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President Donald Trump, in a suit with the White House  behind him waves in the Rose Garden.
April 13, 2018

Washington whiplash, missing Dubai princess and rock against the dictatorship

President Trump's tendency to change his mind often on key issues leaves many around the globe, friends and foes alike, feeling whiplash. Also, some Latin American leaders are relieved that Trump decided to skip the Summit of the Americas. Plus, Filipino chefs fight to get more respect for their food.

The picture show's the back of Facebook CEO Mark Zuckerberg who is surrounded by photographers.
April 12, 2018

Facebook's challenge in Myanmar, Mozilla's internet health report and greyhounds in Tijuana

Facebook is promising to do a better job to prevent abuse of the platform that spreads hate speech in Myanmar. Also, we meet a woman in British Columbia who helps women just released from prison restart their lives. Plus, a trip across the US-Mexico border to rescue greyhounds in Tijuana.

A man walks with his bicycle passed bombed buildings and two burned out busses.
April 11, 2018

Trump's missile tweet, Baghdad 15 years later, Jimmy Carter's faith

Tensions rise with Russia after President Donald Trump issues a warning via Twitter that US missiles will be headed for Syria. Also, former President Jimmy Carter reflects on what he says is a loss of faith in democratic institutions. Plus, an effort to help Indigenous women stay out of prison in British Columbia.

Alabama head coach Nick Saban raises his hat in the in victory.
April 10, 2018

Two ISIS sisters, Ecuador's orchid man, Roll Tide Worldwide

A father's journey to Syria to find his two daughters, who traveled there from Norway to support ISIS. Also, an activist who was in Douma, Syria, during a suspected chemical attack describes what he saw. Plus, we explore whether success on the football field for the University of Alabama has helped the school recruit more students from outside the US.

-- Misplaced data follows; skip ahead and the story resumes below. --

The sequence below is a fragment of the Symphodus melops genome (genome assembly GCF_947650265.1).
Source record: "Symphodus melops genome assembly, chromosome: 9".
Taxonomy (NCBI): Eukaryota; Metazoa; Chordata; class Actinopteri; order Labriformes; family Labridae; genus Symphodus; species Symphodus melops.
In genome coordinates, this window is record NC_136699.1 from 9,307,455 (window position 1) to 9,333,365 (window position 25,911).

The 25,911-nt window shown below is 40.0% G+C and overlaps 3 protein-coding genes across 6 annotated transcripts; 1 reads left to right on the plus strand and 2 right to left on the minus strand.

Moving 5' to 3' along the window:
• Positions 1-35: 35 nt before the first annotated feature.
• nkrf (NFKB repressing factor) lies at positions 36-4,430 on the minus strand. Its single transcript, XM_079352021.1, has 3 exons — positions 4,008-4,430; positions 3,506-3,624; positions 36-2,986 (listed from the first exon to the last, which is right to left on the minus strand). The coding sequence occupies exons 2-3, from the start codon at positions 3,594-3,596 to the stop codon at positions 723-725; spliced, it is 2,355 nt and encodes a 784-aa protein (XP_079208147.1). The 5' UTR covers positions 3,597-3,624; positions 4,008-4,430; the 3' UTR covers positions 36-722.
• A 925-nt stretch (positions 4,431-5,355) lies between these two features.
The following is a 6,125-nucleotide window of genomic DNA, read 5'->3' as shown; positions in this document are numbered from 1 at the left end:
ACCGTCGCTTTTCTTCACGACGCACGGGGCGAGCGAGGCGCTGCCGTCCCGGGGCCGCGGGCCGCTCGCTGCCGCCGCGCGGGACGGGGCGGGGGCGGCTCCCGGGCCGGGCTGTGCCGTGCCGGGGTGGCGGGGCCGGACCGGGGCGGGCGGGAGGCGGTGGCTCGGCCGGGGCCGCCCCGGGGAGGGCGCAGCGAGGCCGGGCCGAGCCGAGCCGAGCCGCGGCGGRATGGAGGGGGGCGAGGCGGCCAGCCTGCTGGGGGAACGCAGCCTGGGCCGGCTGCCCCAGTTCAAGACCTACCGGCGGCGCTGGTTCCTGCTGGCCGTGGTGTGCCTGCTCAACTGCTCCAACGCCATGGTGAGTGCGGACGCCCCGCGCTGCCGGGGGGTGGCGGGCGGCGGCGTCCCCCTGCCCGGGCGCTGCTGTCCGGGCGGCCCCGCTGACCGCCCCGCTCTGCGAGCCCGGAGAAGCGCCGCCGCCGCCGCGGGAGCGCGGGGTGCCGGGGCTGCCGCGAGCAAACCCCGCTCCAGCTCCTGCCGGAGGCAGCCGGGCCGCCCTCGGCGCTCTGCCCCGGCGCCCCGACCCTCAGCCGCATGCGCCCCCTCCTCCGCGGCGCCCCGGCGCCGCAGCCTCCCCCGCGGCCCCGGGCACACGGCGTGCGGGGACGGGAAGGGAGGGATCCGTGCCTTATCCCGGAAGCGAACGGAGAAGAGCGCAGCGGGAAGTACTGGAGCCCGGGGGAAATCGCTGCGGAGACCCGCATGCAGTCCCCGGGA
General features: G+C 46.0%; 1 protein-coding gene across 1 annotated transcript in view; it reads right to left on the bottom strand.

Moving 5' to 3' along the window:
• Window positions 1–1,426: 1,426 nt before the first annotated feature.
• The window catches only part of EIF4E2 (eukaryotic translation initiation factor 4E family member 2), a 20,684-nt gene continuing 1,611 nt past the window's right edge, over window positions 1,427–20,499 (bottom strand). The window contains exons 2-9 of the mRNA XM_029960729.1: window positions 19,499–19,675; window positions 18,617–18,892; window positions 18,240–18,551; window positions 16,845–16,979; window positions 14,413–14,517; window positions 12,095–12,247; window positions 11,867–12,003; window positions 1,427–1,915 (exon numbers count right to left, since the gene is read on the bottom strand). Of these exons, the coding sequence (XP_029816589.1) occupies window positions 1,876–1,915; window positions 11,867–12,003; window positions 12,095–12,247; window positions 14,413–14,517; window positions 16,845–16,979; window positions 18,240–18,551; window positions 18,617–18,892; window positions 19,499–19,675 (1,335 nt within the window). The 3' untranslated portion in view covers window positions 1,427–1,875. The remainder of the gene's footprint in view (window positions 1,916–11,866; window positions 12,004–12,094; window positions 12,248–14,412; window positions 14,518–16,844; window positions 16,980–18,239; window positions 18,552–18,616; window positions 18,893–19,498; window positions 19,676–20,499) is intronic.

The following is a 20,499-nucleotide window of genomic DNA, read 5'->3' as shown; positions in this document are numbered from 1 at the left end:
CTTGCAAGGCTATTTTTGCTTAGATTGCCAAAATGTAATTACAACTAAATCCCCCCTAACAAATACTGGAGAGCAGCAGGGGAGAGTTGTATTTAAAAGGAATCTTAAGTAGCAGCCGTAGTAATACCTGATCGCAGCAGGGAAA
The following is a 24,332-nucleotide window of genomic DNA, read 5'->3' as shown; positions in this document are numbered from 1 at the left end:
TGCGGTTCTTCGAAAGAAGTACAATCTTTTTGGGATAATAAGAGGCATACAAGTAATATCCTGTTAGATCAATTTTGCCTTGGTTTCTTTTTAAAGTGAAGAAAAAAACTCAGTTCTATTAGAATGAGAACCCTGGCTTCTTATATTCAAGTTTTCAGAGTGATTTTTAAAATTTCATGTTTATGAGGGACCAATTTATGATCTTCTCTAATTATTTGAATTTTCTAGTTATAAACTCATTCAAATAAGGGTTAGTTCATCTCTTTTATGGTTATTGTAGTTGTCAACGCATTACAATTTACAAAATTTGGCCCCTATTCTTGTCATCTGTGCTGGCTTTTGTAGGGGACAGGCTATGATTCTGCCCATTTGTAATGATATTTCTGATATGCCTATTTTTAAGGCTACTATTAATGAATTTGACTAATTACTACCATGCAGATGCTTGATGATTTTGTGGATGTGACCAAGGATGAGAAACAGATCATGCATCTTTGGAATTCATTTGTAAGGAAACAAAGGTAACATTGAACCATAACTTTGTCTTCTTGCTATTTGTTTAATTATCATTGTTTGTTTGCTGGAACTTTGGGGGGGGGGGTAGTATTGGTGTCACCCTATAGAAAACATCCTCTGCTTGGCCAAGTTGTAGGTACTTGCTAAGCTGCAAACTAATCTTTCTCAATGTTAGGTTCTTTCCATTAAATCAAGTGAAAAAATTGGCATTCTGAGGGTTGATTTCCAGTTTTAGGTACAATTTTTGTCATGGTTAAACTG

A poster of Syrian President Bashar al-Assad is seen as a woman watches while buses carrying freed hostages and rebels who were evacuated from the rebel-held city of Duma arrive at Wafideen camp in Damascus, Syria April 8, 2018.
April 09, 2018

A suspected chemical attack in Syria, Thailand rethinks war on drugs, Sri Lanka's Facebook crisis

An alleged chemical attack in Syria gets President Donald Trump's attention. But will anything change? Also, a couple's home is under threat from rising seas in a coastal English village. Plus, Sri Lanka asks Facebook to do more against hate groups.

Two men pose with smartphones in front of a screen showing the Telegram logo.
April 06, 2018

Data privacy in Russia, Mexico reacts to plan for border troops, and a wedding amid air strikes

A filmmaker makes a documentary about Russian meddling in the US elections. Plus, two activists in Yemen plan a wedding in the midst of war. And a tribute to "2001: A Space Odyssey."

A farmer walks away from the camera through a field of rich green tobacco plants.
April 05, 2018

How tariffs actually work, an honorably discharged soldier faces deportation, and children living with incarcerated mothers in Mexico

Beijing's planned 25 percent tariff on American soybeans could be devastating for Iowa soybean producers. We'll speak with farmer Grant Kimberley, who is also with the Iowa Soybean Association. Plus, The World's Jasmine Garsd reports on Mexican jails, which allow children up to the age of 3 to stay with their incarcerated mothers. And, as a British village loses its battle with coastal erosion, residents prepare to say goodbye to their homes.

People walk around the monument of Rev. Martin Luther King Jr. in Washington.
April 04, 2018

MLK beyond US borders, dispatching troops to the US-Mexico border and "wormholes to the world"

Today we remember the Rev. Dr. Martin Luther King, Jr. and how two international trips he took influenced his message here at home. Also, a former Homeland Security official appraises President Trump's idea of possibly sending the military, or National Guard, to the US-Mexico border. And reporter Lidia Jean Kott tells us about a video portal that's giving residents of one Milwaukee neighborhood a connection to the rest of the world.

Migrants board a red and white medium size bus in Oaxaca.
April 02, 2018

More women in prison worldwide, what Mexico's doing to stop migrant flows and shipping water from Alaska to South Africa

President Donald Trump says Mexico isn't doing enough to stop the flow of migrants across the border. We'll do a bit of digging and find out what Mexico is doing. Also, we launch a new series from our Across Women's Lives desk called "Unequal Justice." It's an in-depth look at what life is like for incarcerated women around the world. Our first story comes from Ohio, where the opioid crisis has led to a growing number of women in jail, where they're now waiting for treatment or a second chance. Plus, why Sitka, Alaska, is thinking about shipping water to Cape Town, South Africa.

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